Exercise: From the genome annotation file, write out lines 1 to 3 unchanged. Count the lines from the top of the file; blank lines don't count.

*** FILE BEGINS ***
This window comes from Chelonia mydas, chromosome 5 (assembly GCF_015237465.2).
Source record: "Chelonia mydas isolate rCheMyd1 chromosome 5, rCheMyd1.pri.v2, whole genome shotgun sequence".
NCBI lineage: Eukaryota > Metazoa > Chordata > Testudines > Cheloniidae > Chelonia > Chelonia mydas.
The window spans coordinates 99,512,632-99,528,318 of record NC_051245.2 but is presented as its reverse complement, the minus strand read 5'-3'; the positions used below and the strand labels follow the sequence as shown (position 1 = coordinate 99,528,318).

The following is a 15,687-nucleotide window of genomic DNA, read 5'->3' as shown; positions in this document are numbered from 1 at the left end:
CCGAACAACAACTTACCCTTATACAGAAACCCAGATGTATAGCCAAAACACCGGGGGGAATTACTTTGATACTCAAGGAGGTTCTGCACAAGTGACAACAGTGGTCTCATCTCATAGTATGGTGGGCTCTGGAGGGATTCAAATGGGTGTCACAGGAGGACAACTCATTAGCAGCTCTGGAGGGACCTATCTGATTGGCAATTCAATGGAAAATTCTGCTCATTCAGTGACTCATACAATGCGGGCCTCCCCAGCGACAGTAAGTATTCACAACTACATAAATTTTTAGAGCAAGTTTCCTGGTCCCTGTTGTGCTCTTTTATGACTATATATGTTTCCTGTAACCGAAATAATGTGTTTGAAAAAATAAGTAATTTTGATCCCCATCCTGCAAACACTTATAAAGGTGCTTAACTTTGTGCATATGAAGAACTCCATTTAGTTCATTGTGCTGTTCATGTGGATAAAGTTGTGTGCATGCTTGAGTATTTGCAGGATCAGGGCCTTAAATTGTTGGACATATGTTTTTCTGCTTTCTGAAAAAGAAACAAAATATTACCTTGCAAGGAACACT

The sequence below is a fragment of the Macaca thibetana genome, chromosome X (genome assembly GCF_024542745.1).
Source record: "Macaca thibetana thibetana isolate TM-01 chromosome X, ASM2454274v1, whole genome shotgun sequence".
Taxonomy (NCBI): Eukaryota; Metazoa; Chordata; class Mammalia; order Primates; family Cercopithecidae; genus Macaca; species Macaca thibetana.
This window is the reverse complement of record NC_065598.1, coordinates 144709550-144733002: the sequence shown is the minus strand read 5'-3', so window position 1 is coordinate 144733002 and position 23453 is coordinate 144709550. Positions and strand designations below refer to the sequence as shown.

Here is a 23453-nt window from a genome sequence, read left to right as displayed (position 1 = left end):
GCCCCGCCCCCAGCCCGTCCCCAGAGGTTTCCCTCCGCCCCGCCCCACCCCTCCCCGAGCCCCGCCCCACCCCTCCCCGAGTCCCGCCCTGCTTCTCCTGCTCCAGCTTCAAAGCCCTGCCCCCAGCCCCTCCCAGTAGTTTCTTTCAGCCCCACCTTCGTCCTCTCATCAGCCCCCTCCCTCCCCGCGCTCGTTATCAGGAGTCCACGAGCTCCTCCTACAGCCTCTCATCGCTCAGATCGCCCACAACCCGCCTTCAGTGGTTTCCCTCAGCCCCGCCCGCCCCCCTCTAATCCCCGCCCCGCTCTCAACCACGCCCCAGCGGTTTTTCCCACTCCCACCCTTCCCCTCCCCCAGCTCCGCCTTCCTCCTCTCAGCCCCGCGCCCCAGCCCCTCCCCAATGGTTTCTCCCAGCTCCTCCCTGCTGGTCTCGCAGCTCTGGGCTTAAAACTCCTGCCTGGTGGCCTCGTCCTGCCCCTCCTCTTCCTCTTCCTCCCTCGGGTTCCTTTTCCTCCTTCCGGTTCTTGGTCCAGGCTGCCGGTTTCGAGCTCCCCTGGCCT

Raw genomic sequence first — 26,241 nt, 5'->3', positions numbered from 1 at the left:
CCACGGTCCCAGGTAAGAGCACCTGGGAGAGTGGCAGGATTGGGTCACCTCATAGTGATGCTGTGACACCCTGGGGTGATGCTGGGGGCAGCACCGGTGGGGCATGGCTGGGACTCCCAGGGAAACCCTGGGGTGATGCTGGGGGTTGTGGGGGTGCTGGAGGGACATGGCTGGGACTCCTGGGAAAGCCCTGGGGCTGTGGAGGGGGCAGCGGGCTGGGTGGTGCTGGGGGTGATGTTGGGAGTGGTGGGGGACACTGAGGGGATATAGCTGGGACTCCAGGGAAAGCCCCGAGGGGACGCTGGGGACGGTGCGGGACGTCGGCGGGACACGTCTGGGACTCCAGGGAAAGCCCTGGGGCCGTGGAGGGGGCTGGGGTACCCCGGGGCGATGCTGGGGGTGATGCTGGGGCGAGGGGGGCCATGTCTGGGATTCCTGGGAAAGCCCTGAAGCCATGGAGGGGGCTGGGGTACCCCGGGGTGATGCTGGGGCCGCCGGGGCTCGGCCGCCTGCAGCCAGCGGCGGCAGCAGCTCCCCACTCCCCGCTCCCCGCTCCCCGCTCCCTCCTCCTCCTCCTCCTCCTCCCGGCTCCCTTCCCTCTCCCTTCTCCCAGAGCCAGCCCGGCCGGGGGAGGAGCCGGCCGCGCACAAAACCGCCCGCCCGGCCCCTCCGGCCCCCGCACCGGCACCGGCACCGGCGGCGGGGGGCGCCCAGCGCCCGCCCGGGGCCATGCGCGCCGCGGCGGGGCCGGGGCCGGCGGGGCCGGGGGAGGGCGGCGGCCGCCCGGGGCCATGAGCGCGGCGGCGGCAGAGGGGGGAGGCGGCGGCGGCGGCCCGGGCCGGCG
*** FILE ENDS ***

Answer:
This window comes from Chelonia mydas, chromosome 5 (assembly GCF_015237465.2).
Source record: "Chelonia mydas isolate rCheMyd1 chromosome 5, rCheMyd1.pri.v2, whole genome shotgun sequence".
NCBI lineage: Eukaryota > Metazoa > Chordata > Testudines > Cheloniidae > Chelonia > Chelonia mydas.